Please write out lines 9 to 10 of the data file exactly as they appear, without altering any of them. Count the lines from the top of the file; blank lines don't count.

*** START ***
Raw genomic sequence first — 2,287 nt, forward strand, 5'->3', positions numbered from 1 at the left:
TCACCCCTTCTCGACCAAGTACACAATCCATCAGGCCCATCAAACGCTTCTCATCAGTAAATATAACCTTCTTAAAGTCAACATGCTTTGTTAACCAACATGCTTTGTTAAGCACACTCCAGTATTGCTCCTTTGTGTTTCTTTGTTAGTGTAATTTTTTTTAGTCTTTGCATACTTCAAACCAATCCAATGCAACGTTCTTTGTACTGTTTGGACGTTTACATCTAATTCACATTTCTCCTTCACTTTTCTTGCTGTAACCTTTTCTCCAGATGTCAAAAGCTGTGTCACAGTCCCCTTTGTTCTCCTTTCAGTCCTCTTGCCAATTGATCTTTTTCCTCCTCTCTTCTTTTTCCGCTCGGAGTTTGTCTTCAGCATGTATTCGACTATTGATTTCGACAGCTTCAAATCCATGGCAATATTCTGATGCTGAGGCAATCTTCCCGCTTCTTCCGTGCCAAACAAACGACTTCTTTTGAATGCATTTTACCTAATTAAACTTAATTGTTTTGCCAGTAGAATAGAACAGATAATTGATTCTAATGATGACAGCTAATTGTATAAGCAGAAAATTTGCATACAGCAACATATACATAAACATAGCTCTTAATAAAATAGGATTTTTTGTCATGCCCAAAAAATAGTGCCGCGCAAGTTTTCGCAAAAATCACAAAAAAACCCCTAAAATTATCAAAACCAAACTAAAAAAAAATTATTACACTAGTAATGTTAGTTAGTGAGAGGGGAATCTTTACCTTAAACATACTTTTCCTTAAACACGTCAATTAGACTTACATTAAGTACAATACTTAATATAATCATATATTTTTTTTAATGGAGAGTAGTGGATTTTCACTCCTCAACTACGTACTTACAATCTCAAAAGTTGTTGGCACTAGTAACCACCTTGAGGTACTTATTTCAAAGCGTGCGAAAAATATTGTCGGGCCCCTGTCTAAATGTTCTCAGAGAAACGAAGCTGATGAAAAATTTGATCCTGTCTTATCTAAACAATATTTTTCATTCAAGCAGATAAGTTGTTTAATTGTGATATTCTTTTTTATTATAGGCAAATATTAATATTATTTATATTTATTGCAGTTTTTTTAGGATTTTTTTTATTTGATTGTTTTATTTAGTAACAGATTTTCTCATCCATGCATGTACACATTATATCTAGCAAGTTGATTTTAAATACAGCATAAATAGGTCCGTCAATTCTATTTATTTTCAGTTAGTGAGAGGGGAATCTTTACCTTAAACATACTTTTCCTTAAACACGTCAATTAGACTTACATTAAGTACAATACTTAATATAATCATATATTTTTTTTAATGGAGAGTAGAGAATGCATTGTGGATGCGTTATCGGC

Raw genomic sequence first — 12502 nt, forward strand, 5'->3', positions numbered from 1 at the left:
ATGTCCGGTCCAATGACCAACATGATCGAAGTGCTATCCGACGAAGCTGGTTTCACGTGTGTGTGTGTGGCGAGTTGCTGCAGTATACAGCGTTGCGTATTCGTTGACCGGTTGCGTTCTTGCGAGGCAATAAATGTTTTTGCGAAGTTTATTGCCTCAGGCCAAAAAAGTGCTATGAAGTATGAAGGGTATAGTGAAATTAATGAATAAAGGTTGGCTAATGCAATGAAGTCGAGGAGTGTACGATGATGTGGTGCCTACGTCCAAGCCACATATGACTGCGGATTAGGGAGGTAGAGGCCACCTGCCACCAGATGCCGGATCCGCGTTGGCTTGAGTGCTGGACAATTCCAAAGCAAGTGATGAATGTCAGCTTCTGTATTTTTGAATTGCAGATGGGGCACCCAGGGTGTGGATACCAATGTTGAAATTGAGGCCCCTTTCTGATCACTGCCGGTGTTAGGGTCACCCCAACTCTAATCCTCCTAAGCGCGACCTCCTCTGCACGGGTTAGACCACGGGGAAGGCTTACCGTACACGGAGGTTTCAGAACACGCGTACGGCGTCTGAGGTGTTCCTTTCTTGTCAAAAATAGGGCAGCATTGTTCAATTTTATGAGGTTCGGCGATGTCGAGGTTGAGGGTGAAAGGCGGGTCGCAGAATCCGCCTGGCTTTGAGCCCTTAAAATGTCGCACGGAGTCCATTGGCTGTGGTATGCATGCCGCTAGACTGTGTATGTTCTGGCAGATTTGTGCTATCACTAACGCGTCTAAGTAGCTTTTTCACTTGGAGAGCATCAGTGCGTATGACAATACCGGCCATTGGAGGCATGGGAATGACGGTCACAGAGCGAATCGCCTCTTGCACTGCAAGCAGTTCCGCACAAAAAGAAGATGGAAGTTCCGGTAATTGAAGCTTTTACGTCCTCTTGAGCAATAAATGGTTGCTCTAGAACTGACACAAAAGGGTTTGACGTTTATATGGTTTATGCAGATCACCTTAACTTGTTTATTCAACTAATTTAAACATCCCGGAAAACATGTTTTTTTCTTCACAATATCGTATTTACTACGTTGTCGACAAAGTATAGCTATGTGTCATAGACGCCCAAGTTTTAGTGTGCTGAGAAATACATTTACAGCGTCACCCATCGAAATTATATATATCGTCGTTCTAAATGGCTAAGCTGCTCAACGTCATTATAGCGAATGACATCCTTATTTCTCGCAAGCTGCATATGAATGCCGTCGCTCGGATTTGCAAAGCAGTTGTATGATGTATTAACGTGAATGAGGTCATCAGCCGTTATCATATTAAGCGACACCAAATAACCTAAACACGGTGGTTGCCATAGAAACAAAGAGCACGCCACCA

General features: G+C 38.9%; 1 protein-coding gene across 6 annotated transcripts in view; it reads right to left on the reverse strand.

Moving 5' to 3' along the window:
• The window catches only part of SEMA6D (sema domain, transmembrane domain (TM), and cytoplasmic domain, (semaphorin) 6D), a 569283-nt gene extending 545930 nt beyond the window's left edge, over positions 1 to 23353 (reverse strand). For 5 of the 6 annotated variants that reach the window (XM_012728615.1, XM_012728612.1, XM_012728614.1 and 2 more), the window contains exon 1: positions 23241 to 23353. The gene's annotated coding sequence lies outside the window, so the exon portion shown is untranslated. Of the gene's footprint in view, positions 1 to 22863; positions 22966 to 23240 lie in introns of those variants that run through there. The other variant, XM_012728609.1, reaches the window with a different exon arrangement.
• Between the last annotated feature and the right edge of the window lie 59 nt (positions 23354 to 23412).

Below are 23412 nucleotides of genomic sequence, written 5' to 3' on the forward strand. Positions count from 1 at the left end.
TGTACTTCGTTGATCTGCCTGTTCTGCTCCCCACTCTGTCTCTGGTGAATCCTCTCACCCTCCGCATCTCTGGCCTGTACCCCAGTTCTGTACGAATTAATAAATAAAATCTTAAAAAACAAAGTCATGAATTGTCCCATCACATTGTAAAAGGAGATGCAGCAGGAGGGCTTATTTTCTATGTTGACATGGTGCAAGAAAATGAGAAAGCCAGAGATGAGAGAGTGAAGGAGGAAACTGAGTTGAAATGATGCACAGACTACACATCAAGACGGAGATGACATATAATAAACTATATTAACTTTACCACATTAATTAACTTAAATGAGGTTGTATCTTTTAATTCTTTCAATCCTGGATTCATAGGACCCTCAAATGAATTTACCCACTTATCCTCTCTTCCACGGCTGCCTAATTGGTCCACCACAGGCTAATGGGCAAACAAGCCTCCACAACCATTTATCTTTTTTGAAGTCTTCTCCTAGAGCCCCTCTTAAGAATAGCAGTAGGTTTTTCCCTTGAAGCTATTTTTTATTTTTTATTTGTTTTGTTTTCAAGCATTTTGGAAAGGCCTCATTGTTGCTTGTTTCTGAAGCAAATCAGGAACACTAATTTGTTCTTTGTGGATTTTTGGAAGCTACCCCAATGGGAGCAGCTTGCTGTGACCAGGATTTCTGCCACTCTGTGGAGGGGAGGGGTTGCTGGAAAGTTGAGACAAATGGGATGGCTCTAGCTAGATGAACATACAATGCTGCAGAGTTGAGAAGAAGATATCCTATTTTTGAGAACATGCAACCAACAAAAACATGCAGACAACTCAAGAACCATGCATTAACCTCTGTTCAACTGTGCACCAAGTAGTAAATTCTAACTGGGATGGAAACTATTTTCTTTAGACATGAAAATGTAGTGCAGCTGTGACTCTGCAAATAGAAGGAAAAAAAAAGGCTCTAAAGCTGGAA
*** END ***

Below are 23412 nucleotides of genomic sequence, written 5' to 3' on the forward strand. Positions count from 1 at the left end.
TGTACTTCGTTGATCTGCCTGTTCTGCTCCCCACTCTGTCTCTGGTGAATCCTCTCACCCTCCGCATCTCTGGCCTGTACCCCAGTTCTGTACGAATTAATAAATAAAATCTTAAAAAACAAAGTCATGAATTGTCCCATCACATTGTAAAAGGAGATGCAGCAGGAGGGCTTATTTTCTATGTTGACATGGTGCAAGAAAATGAGAAAGCCAGAGATGAGAGAGTGAAGGAGGAAACTGAGTTGAAATGATGCACAGACTACACATCAAGACGGAGATGACATATAATAAACTATATTAACTTTACCACATTAATTAACTTAAATGAGGTTGTATCTTTTAATTCTTTCAATCCTGGATTCATAGGACCCTCAAATGAATTTACCCACTTATCCTCTCTTCCACGGCTGCCTAATTGGTCCACCACAGGCTAATGGGCAAACAAGCCTCCACAACCATTTATCTTTTTTGAAGTCTTCTCCTAGAGCCCCTCTTAAGAATAGCAGTAGGTTTTTCCCTTGAAGCTATTTTTTATTTTTTATTTGTTTTGTTTTCAAGCATTTTGGAAAGGCCTCATTGTTGCTTGTTTCTGAAGCAAATCAGGAACACTAATTTGTTCTTTGTGGATTTTTGGAAGCTACCCCAATGGGAGCAGCTTGCTGTGACCAGGATTTCTGCCACTCTGTGGAGGGGAGGGGTTGCTGGAAAGTTGAGACAAATGGGATGGCTCTAGCTAGATGAACATACAATGCTGCAGAGTTGAGAAGAAGATATCCTATTTTTGAGAACATGCAACCAACAAAAACATGCAGACAACTCAAGAACCATGCATTAACCTCTGTTCAACTGTGCACCAAGTAGTAAATTCTAACTGGGATGGAAACTATTTTCTTTAGACATGAAAATGTAGTGCAGCTGTGACTCTGCAAATAGAAGGAAAAAAAAAGGCTCTAAAGCTGGAA